Creating a free account will enable you to subscribe to our daily and weekly email newsletters, as well as customize your reading experience to show only the categories most relevant to you.
Signing up only take a few minutes, so why not give it a try and see what you've been missing out on.
A school-based smoking prevention program centered on media literacy performed better than traditional anti-smoking educational programming, according to a new University of Pittsburgh School of Medicine study. While traditional anti-smoking education focuses on health effects of smoking and resisting peer and other social influences, media literacy empowers participants to analyze and evaluate portrayals of tobacco use in media.
In the study, published in the Journal of School Health, the researchers randomly assigned 796 9th-grade students in three Pittsburgh high schools to receive either an anti-smoking media literacy program or a rigorous traditional anti-smoking program.
Among high-risk students who originally said they planned to smoke in the future, more students in the media literacy program changed their minds at the conclusion of the program compared with those in the traditional program. Students who received media literacy programming also perceived smoking as less popular, which has been closely linked with behavioral smoking outcomes in the past.
The students in the media literacy group also gave higher evaluation scores for their enjoyment of and attention to the program, and they were more likely to indicate that they would look at smoking and advertising differently in the future, compared with the traditional group.
In many other areas, such as attitudes toward smoking, the two programs performed similarly, but no outcomes were superior for the traditional program.
"Because traditional programs have not been as successful as we would like in preventing smoking among youth, it is very important that we innovate in this area," said lead author Brian A. Primack, M.D., Ph.D., associate professor of medicine and pediatrics, and director of the Program for Research on Media and Health at Pitt. "The results of this study suggest that media literacy has potential, which we should continue to investigate."
Dr. Primack and his colleagues suggest that one reason media literacy may be effective is that youth aged 8 to 18 continue to be exposed to more than 10 hours of media content each day, including multiple positive images of smoking, which previous research has clearly linked to initiation of smoking. Additionally, media literacy inherently may be more effective for sensation-seeking, rebellious individuals who are more at risk for using tobacco.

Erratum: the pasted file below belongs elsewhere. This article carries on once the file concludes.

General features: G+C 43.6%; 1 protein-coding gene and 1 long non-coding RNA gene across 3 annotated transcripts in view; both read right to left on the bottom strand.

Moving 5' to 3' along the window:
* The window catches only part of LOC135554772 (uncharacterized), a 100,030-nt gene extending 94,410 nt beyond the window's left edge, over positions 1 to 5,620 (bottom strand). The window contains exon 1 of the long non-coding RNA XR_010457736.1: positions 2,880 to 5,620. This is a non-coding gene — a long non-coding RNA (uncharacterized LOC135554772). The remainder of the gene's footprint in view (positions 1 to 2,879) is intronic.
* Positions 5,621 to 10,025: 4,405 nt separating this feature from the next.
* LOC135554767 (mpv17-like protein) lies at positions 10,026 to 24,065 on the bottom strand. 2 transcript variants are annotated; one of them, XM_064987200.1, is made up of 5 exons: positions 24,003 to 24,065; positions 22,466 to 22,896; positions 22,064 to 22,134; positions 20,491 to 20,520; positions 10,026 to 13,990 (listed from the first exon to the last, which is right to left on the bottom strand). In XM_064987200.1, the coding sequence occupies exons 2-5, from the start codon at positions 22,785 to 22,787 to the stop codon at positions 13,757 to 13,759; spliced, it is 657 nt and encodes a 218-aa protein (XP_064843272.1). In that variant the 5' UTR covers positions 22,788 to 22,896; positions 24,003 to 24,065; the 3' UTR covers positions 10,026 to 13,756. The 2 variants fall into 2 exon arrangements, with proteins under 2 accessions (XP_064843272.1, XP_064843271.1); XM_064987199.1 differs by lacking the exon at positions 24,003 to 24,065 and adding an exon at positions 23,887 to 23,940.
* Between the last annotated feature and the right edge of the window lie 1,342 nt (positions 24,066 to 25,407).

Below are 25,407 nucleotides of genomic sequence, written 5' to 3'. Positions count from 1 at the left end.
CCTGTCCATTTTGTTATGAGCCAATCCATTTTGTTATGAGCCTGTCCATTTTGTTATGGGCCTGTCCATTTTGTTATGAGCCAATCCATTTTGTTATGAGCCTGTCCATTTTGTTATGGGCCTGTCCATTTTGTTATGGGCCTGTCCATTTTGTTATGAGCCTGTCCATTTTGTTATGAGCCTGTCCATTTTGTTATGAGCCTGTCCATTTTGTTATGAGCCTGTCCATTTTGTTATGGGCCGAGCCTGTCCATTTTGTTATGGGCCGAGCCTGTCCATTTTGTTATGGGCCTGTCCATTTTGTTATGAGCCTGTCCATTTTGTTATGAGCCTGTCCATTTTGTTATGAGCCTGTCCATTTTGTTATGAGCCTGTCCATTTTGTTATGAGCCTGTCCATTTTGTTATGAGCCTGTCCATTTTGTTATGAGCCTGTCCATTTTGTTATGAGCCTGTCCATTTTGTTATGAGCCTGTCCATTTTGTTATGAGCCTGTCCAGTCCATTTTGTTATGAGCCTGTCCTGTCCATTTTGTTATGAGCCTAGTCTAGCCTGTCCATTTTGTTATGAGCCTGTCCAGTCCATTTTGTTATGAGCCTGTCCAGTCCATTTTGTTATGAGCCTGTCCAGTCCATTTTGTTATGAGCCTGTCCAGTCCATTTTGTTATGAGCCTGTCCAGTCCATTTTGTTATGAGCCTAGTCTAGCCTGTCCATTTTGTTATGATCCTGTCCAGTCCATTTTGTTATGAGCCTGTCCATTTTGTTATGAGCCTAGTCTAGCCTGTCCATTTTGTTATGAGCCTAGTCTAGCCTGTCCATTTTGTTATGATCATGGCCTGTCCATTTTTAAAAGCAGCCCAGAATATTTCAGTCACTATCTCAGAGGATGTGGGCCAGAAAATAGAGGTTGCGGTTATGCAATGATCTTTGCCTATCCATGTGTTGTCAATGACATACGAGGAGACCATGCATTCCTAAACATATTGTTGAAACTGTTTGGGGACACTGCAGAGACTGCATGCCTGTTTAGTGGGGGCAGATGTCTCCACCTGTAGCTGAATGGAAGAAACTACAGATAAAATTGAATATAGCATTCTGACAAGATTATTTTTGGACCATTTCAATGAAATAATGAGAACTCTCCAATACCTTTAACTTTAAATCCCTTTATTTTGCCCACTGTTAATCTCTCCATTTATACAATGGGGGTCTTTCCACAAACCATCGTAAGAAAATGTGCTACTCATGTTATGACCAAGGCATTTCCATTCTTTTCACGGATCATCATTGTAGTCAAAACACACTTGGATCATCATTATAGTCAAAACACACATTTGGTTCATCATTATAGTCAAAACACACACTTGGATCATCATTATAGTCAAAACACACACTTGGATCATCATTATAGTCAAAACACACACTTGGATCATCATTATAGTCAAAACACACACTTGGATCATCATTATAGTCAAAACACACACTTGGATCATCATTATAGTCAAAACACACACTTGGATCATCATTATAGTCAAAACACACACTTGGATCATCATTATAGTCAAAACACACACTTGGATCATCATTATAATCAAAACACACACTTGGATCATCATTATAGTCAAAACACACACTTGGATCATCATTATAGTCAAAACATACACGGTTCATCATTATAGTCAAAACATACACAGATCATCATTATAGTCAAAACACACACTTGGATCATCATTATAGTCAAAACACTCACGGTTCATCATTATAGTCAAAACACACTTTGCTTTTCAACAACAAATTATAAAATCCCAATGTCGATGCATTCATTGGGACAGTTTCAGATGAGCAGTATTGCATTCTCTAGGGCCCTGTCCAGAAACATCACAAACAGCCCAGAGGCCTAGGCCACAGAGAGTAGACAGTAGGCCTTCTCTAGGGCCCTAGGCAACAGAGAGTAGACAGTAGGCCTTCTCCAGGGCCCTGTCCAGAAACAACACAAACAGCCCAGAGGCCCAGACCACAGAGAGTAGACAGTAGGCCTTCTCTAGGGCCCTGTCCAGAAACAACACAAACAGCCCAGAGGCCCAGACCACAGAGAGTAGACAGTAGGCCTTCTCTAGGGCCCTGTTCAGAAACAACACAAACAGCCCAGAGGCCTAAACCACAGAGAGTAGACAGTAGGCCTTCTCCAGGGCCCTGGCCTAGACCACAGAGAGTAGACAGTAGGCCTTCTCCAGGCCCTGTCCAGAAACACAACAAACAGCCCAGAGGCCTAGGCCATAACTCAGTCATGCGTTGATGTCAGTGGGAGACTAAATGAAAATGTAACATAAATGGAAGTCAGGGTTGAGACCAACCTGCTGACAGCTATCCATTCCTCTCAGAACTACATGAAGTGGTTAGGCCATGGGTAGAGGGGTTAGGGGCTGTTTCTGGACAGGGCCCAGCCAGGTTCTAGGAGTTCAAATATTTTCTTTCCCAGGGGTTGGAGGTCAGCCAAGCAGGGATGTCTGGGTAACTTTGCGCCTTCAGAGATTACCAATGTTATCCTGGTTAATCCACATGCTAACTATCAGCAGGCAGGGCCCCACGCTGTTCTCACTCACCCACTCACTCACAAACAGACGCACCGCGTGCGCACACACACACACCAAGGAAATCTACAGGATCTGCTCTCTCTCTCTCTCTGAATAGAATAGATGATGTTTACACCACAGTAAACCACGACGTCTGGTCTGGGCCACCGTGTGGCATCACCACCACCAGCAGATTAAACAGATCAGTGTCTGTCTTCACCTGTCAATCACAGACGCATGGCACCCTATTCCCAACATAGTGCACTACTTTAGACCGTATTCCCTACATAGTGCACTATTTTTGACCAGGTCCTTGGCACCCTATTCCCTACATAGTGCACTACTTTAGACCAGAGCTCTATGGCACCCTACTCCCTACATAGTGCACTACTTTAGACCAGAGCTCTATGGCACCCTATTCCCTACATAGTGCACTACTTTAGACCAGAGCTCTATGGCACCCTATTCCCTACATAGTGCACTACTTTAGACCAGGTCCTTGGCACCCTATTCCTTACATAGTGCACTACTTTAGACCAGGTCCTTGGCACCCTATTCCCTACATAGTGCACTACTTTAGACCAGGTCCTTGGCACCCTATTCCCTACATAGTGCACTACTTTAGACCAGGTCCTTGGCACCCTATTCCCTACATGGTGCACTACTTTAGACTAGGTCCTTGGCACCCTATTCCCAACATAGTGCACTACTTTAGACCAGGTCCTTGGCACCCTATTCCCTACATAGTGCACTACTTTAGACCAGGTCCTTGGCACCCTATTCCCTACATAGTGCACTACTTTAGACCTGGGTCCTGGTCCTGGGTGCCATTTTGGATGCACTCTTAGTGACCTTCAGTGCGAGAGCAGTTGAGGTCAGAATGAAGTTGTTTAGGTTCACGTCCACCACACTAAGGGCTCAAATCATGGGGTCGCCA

"We were particularly interested in the group of 236 students who reported at the start of the program that they intended to smoke in the future. Among these individuals, 24 percent of those assigned to the media literacy group reverted to not intending to smoke after the intervention, compared with only 16 percent of those assigned to the traditional program," said Dr. Primack. "Although our study was relatively small, if changes of this magnitude are borne out in other studies, this would translate into clinically meaningful differences. Another challenge for the future will be to examine longer-term smoking outcomes."
This research was funded by the National Institutes of Health grant K07-114315, Robert Wood Johnson Foundation and Maurice Falk Foundation.
Comparison of Media Literacy and Usual Education to Prevent Tobacco Use: A Cluster-Randomized Trial, Brian A. Primack MD, PhD, Erika L. Douglas MS, Stephanie R. Land PhD, Elizabeth Miller MD, PhD, Michael J. Fine MD, MSc, Journal of School Health (2014) DOI: 10.1111/josh.12130
Article adapted by Medical News Today from original press release. Click 'references' tab above for source.
Visit our Smoking / Quit Smoking category page for the latest news on this subject.
Please use one of the following formats to cite this article in your essay, paper or report:
University of Pittsburgh School of Medicine. "Media literacy tops traditional education in school smoking-prevention efforts." Medical News Today. MediLexicon, Intl., 15 Jan. 2014. Web.
23 Apr. 2014. <http://www.medicalnewstoday.com/releases/271214>
University of Pittsburgh School of Medicine. (2014, January 15). "Media literacy tops traditional education in school smoking-prevention efforts." Medical News Today. Retrieved from
Please note: If no author information is provided, the source is cited instead.
If you write about specific medications, operations, or procedures please do not name healthcare professionals by name.
For any corrections of factual information, or to contact our editorial team, please use our feedback form. Please send any medical news or health news press releases to:
Note: Any medical information published on this website is not intended as a substitute for informed medical advice and you should not take any action before consulting with a health care professional. For more information, please read our terms and conditions.
This page was printed from: http://www.medicalnewstoday.com/releases/271214.php
Visit www.medicalnewstoday.com for medical news and health news headlines posted throughout the day, every day.
© 2004-2014 All rights reserved. MNT is the registered trade mark of MediLexicon International Limited.